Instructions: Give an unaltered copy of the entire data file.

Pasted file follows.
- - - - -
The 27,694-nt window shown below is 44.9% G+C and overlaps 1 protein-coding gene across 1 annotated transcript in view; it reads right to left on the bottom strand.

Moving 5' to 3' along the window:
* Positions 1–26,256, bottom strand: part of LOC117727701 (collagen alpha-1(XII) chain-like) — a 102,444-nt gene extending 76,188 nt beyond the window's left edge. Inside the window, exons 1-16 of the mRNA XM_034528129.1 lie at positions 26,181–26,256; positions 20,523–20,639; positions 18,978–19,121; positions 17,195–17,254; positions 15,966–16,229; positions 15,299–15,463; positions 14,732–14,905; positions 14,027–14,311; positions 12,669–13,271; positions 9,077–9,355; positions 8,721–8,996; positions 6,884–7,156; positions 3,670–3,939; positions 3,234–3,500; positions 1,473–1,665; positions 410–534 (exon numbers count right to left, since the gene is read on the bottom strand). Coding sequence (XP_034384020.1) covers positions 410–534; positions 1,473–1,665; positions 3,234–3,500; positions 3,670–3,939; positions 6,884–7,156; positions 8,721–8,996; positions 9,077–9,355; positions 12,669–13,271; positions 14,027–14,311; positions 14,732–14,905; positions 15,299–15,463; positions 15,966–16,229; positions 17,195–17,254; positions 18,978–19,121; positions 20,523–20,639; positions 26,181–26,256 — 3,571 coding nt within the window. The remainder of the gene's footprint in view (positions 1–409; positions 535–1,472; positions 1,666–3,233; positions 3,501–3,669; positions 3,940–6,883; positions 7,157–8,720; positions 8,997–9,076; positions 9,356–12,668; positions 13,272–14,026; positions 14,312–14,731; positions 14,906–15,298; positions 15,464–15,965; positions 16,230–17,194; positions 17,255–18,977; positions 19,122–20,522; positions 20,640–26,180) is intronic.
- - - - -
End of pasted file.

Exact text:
The 27,694-nt window shown below is 44.9% G+C and overlaps 1 protein-coding gene across 1 annotated transcript in view; it reads right to left on the bottom strand.

Moving 5' to 3' along the window:
* Positions 1–26,256, bottom strand: part of LOC117727701 (collagen alpha-1(XII) chain-like) — a 102,444-nt gene extending 76,188 nt beyond the window's left edge. Inside the window, exons 1-16 of the mRNA XM_034528129.1 lie at positions 26,181–26,256; positions 20,523–20,639; positions 18,978–19,121; positions 17,195–17,254; positions 15,966–16,229; positions 15,299–15,463; positions 14,732–14,905; positions 14,027–14,311; positions 12,669–13,271; positions 9,077–9,355; positions 8,721–8,996; positions 6,884–7,156; positions 3,670–3,939; positions 3,234–3,500; positions 1,473–1,665; positions 410–534 (exon numbers count right to left, since the gene is read on the bottom strand). Coding sequence (XP_034384020.1) covers positions 410–534; positions 1,473–1,665; positions 3,234–3,500; positions 3,670–3,939; positions 6,884–7,156; positions 8,721–8,996; positions 9,077–9,355; positions 12,669–13,271; positions 14,027–14,311; positions 14,732–14,905; positions 15,299–15,463; positions 15,966–16,229; positions 17,195–17,254; positions 18,978–19,121; positions 20,523–20,639; positions 26,181–26,256 — 3,571 coding nt within the window. The remainder of the gene's footprint in view (positions 1–409; positions 535–1,472; positions 1,666–3,233; positions 3,501–3,669; positions 3,940–6,883; positions 7,157–8,720; positions 8,997–9,076; positions 9,356–12,668; positions 13,272–14,026; positions 14,312–14,731; positions 14,906–15,298; positions 15,464–15,965; positions 16,230–17,194; positions 17,255–18,977; positions 19,122–20,522; positions 20,640–26,180) is intronic.